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Download Visualizing Women in the Middle Ages: Sight, Spectacle, and Scopic Economy (Middle Ages Series) ePub

by Madeline H. Caviness

Download Visualizing Women in the Middle Ages: Sight, Spectacle, and Scopic Economy (Middle Ages Series) ePub
  • ISBN 0812235991
  • ISBN13 978-0812235999
  • Language English
  • Author Madeline H. Caviness
  • Publisher Univ of Pennsylvania Pr (June 1, 2001)
  • Pages 231
  • Formats mbr rtf lrf doc
  • Category Photography
  • Subcategory History and Criticism
  • Size ePub 1281 kb
  • Size Fb2 1490 kb
  • Rating: 4.6
  • Votes: 345

During the high Middle Ages in Europe, the act of looking was surrounded by superstition. It was believed to have magic power, it was able to arouse anxiety, and it was the subject of lengthy texts by both men and women. In Visualizing Women in the Middle Ages, Madeline H. Caviness interrogates the contemporary theory of the gaze and concedes that the "male gaze" - first articulated by Laura Mulvey and a cornerstone of much feminist criticism - is useful for understanding a cultural code of patriarchy in the high Middle Ages. However, she argues, one should take into account the many varying visual modes that proliferated in the medieval era. For Caviness, an awareness of historical context places pressure upon contemporary theories like that of the "male gaze," changing their shapes and creating even richer dialogues with the past.

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Start by marking Visualizing Women in the Middle Ages: Sight .

Start by marking Visualizing Women in the Middle Ages: Sight, Spectacle, and Scopic Economy as Want to Read: Want to Read savin. ant to Read. During the high Middle Ages in Europe, the act of looking was surrounded by superstition. It was believed to have magic power, it was able to arouse anxiety, and it was the subject of lengthy texts by both men and women. The Old Testament story of Lot yields the material with which Caviness addresses the Mulveian gaze.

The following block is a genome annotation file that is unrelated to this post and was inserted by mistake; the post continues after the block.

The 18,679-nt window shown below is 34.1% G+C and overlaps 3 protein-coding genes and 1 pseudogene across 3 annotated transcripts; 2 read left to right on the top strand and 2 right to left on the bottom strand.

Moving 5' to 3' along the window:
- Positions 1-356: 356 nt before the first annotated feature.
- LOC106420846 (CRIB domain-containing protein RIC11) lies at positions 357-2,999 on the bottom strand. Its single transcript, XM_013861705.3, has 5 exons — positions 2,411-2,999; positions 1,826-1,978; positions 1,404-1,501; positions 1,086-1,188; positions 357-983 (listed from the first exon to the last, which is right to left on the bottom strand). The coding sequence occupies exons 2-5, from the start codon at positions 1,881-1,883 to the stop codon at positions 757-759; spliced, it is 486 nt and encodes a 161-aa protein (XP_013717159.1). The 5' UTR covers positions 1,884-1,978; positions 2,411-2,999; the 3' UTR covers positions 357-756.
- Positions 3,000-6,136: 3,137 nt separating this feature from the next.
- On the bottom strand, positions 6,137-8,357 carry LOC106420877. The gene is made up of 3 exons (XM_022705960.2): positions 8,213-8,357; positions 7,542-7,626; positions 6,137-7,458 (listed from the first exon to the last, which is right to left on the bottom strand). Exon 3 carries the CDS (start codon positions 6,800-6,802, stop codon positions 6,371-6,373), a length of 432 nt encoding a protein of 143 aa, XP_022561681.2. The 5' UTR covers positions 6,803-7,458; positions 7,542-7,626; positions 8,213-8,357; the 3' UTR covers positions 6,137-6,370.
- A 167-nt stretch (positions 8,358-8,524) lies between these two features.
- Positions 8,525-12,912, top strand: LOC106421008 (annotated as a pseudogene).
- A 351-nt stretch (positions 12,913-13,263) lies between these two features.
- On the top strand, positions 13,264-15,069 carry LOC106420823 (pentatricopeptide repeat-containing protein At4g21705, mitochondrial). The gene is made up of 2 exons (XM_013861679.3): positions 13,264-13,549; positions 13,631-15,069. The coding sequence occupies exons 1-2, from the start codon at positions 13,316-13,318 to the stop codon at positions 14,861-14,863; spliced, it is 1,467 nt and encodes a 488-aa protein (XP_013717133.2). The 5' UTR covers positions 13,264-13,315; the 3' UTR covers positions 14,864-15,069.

By Madeline H. Caviness (Philadelphia: University of Pennsylvania Press. The engagement with neo-Freudian theory begun in the 1993 essay is yet more forceful in Visualizing Women in the Middle Ages.

Madeline H. Caviness}, author {Corine Schleif}, year {2004} }. Corine Schleif.

Similar books and articles. Berenguela of Castile and Political Women in the High Middle Ages. Sight and Embodiment in the Middle Ages. Sight and Embodiment in the Middle Ages Sight and Embodiment in the Middle Ages. Suzannah Biernoff - 2002 - Palgrave-Macmillan. The Nature of Natural Philosophy in the Late Middle Ages. Edward Grant - 2010 - Catholic University of America Press.

Chicago Distribution Center. Madeline H. Caviness. Caviness," Speculum 79, no. 1 (Ja. 2004): 149-152.

Caviness, Madeline . isualizing Women in the Middle Ages: Sight, Spectacle, and Scopic Economy. Popular Piety and Art in the Late Middle Ages: Image Worship and Idolatry in England, 1350–1500, The New Middle Ages. Philadelphia: University of Pennsylvania Press, 2001. Cartlidge, David . J. Keith Elliot. Art and the Christian Apocrypha. London: Routledge, 2001. New York: Palgrave, 2002. Karkov, Catherine . ext and Picture in Anglo-Saxon England: Narrative Strategies in the Junius 11 Manuscript. Cambridge Studies in Anglo-Saxon England, vol. 31.

The Middle Ages series. Bibliography, etc. Note: Includes bibliographical references (p. -222) and index. During the high Middle Ages in Europe, the act of looking was surrounded by superstition

The Middle Ages series. Summary, et. "During the high Middle Ages in Europe, the act of looking was surrounded by superstition.